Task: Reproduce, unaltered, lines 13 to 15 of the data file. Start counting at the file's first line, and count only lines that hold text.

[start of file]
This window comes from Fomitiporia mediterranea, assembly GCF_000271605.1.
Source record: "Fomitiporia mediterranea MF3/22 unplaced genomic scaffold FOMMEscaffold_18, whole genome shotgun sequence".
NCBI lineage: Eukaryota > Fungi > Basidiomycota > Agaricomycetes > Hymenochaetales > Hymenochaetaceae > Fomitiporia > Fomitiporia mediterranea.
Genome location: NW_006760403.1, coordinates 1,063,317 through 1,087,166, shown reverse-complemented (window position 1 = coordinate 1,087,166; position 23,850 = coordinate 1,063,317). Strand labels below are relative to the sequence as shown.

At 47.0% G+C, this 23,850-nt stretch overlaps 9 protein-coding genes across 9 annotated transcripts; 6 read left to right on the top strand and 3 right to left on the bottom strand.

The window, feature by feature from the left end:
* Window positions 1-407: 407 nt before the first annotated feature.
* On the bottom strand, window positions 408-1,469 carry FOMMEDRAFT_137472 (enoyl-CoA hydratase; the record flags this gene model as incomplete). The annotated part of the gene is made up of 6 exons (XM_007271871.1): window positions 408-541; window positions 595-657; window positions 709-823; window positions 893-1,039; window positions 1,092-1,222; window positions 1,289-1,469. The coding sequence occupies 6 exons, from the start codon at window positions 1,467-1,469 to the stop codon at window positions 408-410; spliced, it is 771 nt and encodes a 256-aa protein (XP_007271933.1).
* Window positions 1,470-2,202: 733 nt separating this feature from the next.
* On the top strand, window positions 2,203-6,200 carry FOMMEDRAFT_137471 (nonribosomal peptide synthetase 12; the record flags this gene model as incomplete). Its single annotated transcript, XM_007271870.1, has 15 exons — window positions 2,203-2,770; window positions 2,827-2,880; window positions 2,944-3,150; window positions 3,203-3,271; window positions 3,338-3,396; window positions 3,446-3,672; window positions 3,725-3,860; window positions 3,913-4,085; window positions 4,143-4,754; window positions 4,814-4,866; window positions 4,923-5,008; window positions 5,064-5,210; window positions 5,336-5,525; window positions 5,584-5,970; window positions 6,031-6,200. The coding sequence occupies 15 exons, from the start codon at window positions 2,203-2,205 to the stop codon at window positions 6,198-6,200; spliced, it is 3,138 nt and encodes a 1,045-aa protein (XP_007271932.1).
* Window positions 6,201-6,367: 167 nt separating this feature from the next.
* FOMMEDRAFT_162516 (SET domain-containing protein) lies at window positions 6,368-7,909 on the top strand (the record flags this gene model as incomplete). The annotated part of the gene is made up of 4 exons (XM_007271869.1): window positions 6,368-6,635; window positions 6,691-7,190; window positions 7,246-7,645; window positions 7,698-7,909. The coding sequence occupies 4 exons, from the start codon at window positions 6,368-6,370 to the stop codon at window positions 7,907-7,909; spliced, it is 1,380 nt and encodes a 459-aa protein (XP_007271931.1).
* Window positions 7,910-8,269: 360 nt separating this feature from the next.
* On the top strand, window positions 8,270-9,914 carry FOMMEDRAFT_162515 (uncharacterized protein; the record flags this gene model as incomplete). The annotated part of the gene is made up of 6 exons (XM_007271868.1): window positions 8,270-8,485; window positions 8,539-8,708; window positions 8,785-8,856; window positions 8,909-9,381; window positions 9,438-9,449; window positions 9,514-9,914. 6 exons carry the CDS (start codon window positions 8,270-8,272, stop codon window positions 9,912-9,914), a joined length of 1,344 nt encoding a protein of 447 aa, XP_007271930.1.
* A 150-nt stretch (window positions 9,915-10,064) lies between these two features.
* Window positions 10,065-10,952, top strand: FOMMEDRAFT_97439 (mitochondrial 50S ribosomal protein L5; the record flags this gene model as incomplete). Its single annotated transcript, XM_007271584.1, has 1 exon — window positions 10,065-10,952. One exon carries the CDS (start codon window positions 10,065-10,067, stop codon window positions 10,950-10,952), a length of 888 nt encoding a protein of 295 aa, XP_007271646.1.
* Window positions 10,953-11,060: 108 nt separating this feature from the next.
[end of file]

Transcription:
* Window positions 7,910-8,269: 360 nt separating this feature from the next.
* On the top strand, window positions 8,270-9,914 carry FOMMEDRAFT_162515 (uncharacterized protein; the record flags this gene model as incomplete). The annotated part of the gene is made up of 6 exons (XM_007271868.1): window positions 8,270-8,485; window positions 8,539-8,708; window positions 8,785-8,856; window positions 8,909-9,381; window positions 9,438-9,449; window positions 9,514-9,914. 6 exons carry the CDS (start codon window positions 8,270-8,272, stop codon window positions 9,912-9,914), a joined length of 1,344 nt encoding a protein of 447 aa, XP_007271930.1.
* A 150-nt stretch (window positions 9,915-10,064) lies between these two features.